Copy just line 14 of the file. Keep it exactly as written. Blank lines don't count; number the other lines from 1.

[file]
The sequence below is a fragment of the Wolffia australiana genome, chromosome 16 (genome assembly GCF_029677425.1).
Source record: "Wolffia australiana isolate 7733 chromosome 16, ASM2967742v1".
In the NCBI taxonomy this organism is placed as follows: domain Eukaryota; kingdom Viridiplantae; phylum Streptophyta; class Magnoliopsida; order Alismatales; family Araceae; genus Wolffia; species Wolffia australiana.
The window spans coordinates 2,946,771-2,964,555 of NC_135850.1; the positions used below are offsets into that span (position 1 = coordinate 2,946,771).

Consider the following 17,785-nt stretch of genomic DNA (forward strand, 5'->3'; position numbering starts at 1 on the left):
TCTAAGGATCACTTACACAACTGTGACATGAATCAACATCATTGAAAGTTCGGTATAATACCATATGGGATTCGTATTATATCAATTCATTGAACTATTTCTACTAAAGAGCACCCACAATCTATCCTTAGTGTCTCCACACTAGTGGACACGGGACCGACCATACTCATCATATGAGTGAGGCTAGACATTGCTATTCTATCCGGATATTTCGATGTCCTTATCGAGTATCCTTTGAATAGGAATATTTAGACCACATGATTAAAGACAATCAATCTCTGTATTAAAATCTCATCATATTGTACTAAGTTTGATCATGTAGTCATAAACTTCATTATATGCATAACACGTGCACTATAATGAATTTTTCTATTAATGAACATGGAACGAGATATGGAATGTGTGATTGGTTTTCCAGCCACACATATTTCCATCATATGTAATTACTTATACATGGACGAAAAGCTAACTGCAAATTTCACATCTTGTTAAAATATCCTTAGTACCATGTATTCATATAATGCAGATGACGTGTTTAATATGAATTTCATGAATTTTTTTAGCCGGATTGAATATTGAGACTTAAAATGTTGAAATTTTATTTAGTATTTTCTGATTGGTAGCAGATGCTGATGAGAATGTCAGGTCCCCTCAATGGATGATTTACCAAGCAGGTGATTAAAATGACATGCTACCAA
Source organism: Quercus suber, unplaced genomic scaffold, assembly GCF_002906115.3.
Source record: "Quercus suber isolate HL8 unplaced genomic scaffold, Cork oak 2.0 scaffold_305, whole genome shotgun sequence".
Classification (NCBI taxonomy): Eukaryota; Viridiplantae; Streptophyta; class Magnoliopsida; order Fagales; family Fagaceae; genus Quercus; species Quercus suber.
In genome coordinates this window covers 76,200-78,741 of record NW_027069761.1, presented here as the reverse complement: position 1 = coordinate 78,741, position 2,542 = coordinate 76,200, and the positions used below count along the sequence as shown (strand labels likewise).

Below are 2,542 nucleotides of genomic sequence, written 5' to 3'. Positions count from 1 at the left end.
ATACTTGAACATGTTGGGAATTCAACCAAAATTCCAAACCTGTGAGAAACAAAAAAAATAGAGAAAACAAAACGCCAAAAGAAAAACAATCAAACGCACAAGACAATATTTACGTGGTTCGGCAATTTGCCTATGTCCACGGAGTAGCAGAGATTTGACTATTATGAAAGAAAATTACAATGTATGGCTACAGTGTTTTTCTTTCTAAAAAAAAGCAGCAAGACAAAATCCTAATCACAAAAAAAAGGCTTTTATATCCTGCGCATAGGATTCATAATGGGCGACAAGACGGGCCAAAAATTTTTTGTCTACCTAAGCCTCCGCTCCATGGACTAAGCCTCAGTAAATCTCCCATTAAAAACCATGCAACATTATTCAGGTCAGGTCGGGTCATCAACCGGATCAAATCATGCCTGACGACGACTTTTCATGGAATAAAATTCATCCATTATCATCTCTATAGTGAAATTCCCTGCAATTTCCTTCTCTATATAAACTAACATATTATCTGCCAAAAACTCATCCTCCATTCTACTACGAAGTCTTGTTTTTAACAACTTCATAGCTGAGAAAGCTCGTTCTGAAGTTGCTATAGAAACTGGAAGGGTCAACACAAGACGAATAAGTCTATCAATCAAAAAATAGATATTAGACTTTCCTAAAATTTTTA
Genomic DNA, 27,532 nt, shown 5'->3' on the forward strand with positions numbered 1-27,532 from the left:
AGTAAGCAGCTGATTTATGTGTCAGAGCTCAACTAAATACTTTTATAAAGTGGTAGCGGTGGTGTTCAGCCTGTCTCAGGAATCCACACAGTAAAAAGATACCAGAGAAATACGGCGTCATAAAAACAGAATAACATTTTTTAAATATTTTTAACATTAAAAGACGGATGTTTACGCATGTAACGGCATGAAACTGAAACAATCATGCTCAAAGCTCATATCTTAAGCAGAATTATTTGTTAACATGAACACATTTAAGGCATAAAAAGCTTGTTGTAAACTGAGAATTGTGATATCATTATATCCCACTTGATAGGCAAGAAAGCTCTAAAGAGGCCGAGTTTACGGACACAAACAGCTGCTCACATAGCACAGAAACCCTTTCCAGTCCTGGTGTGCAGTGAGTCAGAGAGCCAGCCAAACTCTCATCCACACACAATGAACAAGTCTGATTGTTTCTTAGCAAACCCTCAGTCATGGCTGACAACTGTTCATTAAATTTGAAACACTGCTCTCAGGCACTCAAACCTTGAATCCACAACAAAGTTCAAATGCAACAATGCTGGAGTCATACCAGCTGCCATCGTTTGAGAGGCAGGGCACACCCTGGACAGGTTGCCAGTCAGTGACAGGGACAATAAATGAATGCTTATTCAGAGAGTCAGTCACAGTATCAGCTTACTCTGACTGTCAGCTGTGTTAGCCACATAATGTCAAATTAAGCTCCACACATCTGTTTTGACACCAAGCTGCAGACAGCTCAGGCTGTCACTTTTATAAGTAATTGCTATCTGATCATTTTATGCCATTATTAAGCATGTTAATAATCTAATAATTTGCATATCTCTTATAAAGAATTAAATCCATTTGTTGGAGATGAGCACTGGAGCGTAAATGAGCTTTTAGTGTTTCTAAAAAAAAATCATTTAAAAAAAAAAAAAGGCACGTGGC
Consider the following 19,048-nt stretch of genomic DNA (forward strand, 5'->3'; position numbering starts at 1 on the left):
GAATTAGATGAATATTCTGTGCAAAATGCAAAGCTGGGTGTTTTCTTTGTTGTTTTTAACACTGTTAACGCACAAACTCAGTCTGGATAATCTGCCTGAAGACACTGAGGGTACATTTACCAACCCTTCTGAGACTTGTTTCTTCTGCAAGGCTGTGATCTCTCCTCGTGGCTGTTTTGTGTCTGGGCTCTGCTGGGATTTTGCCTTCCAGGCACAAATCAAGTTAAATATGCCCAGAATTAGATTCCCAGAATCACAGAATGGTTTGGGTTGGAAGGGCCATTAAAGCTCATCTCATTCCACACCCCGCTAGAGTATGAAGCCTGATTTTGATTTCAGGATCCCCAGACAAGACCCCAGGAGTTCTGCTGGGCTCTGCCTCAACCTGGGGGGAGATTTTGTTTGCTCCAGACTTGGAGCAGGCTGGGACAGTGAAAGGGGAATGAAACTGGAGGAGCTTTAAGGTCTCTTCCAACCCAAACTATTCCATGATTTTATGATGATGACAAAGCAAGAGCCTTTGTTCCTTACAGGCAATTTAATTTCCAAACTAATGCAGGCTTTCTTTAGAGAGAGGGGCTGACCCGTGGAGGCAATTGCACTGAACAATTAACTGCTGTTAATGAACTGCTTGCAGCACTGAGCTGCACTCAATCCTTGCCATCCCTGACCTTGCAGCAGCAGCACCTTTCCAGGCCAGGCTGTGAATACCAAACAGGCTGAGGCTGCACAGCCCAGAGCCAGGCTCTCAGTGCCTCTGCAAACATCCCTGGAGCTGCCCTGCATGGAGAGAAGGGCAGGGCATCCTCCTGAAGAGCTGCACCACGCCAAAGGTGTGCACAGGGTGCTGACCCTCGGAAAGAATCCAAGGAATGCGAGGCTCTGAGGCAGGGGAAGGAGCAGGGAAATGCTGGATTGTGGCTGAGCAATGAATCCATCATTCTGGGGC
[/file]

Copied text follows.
AGTAAGCAGCTGATTTATGTGTCAGAGCTCAACTAAATACTTTTATAAAGTGGTAGCGGTGGTGTTCAGCCTGTCTCAGGAATCCACACAGTAAAAAGATACCAGAGAAATACGGCGTCATAAAAACAGAATAACATTTTTTAAATATTTTTAACATTAAAAGACGGATGTTTACGCATGTAACGGCATGAAACTGAAACAATCATGCTCAAAGCTCATATCTTAAGCAGAATTATTTGTTAACATGAACACATTTAAGGCATAAAAAGCTTGTTGTAAACTGAGAATTGTGATATCATTATATCCCACTTGATAGGCAAGAAAGCTCTAAAGAGGCCGAGTTTACGGACACAAACAGCTGCTCACATAGCACAGAAACCCTTTCCAGTCCTGGTGTGCAGTGAGTCAGAGAGCCAGCCAAACTCTCATCCACACACAATGAACAAGTCTGATTGTTTCTTAGCAAACCCTCAGTCATGGCTGACAACTGTTCATTAAATTTGAAACACTGCTCTCAGGCACTCAAACCTTGAATCCACAACAAAGTTCAAATGCAACAATGCTGGAGTCATACCAGCTGCCATCGTTTGAGAGGCAGGGCACACCCTGGACAGGTTGCCAGTCAGTGACAGGGACAATAAATGAATGCTTATTCAGAGAGTCAGTCACAGTATCAGCTTACTCTGACTGTCAGCTGTGTTAGCCACATAATGTCAAATTAAGCTCCACACATCTGTTTTGACACCAAGCTGCAGACAGCTCAGGCTGTCACTTTTATAAGTAATTGCTATCTGATCATTTTATGCCATTATTAAGCATGTTAATAATCTAATAATTTGCATATCTCTTATAAAGAATTAAATCCATTTGTTGGAGATGAGCACTGGAGCGTAAATGAGCTTTTAGTGTTTCTAAAAAAAAATCATTTAAAAAAAAAAAAAGGCACGTGGC